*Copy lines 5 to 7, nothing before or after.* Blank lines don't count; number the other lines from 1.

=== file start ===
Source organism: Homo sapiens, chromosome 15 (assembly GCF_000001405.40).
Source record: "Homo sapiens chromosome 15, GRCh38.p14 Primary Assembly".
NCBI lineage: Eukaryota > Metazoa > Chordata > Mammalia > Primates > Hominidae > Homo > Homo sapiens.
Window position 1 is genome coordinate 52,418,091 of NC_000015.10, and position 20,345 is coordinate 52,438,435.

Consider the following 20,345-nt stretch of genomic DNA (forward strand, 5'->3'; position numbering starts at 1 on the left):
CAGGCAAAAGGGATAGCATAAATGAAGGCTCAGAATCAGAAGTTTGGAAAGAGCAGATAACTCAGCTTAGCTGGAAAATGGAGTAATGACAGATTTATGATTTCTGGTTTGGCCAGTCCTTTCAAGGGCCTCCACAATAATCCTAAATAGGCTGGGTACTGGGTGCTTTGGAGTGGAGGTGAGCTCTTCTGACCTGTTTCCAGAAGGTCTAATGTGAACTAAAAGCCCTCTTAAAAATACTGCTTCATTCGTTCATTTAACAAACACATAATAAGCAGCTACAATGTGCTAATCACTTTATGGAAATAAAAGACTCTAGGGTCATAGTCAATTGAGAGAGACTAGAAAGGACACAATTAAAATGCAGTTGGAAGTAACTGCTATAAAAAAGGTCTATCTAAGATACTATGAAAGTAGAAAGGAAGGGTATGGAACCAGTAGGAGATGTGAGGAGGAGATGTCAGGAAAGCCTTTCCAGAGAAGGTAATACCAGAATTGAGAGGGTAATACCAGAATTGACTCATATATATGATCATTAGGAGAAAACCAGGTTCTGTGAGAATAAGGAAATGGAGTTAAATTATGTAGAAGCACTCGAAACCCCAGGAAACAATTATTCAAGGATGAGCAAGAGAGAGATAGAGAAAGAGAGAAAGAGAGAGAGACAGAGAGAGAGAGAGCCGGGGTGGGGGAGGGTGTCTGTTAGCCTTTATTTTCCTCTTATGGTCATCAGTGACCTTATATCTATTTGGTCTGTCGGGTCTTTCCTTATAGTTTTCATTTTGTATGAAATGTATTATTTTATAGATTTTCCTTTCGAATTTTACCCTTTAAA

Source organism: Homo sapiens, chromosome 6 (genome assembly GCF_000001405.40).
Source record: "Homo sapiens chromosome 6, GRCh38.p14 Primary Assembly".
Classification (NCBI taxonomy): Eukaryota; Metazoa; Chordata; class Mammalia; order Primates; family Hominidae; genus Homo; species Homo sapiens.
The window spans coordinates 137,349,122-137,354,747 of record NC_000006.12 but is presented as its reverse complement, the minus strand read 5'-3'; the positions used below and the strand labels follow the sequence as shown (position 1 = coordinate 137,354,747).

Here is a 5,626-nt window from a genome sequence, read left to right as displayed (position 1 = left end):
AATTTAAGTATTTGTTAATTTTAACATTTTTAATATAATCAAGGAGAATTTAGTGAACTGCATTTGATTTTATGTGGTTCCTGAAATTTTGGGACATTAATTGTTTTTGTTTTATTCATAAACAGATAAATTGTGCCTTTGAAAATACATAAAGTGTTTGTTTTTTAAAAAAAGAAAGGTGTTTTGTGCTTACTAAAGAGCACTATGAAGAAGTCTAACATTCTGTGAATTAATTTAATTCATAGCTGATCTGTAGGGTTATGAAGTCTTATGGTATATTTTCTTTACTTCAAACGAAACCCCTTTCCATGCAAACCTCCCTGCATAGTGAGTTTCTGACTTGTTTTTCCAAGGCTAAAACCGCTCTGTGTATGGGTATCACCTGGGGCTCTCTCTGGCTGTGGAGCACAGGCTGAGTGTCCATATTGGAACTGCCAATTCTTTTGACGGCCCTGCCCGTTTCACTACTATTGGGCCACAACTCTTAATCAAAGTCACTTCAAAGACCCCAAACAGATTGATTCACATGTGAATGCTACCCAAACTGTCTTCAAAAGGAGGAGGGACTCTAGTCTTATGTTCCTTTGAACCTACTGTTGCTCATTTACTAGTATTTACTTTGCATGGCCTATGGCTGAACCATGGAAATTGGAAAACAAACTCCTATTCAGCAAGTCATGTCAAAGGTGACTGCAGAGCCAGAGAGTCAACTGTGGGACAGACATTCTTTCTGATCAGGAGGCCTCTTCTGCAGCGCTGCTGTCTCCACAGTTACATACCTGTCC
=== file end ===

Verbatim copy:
Consider the following 20,345-nt stretch of genomic DNA (forward strand, 5'->3'; position numbering starts at 1 on the left):
CAGGCAAAAGGGATAGCATAAATGAAGGCTCAGAATCAGAAGTTTGGAAAGAGCAGATAACTCAGCTTAGCTGGAAAATGGAGTAATGACAGATTTATGATTTCTGGTTTGGCCAGTCCTTTCAAGGGCCTCCACAATAATCCTAAATAGGCTGGGTACTGGGTGCTTTGGAGTGGAGGTGAGCTCTTCTGACCTGTTTCCAGAAGGTCTAATGTGAACTAAAAGCCCTCTTAAAAATACTGCTTCATTCGTTCATTTAACAAACACATAATAAGCAGCTACAATGTGCTAATCACTTTATGGAAATAAAAGACTCTAGGGTCATAGTCAATTGAGAGAGACTAGAAAGGACACAATTAAAATGCAGTTGGAAGTAACTGCTATAAAAAAGGTCTATCTAAGATACTATGAAAGTAGAAAGGAAGGGTATGGAACCAGTAGGAGATGTGAGGAGGAGATGTCAGGAAAGCCTTTCCAGAGAAGGTAATACCAGAATTGAGAGGGTAATACCAGAATTGACTCATATATATGATCATTAGGAGAAAACCAGGTTCTGTGAGAATAAGGAAATGGAGTTAAATTATGTAGAAGCACTCGAAACCCCAGGAAACAATTATTCAAGGATGAGCAAGAGAGAGATAGAGAAAGAGAGAAAGAGAGAGAGACAGAGAGAGAGAGAGCCGGGGTGGGGGAGGGTGTCTGTTAGCCTTTATTTTCCTCTTATGGTCATCAGTGACCTTATATCTATTTGGTCTGTCGGGTCTTTCCTTATAGTTTTCATTTTGTATGAAATGTATTATTTTATAGATTTTCCTTTCGAATTTTACCCTTTAAA

Source organism: Homo sapiens, chromosome 6 (genome assembly GCF_000001405.40).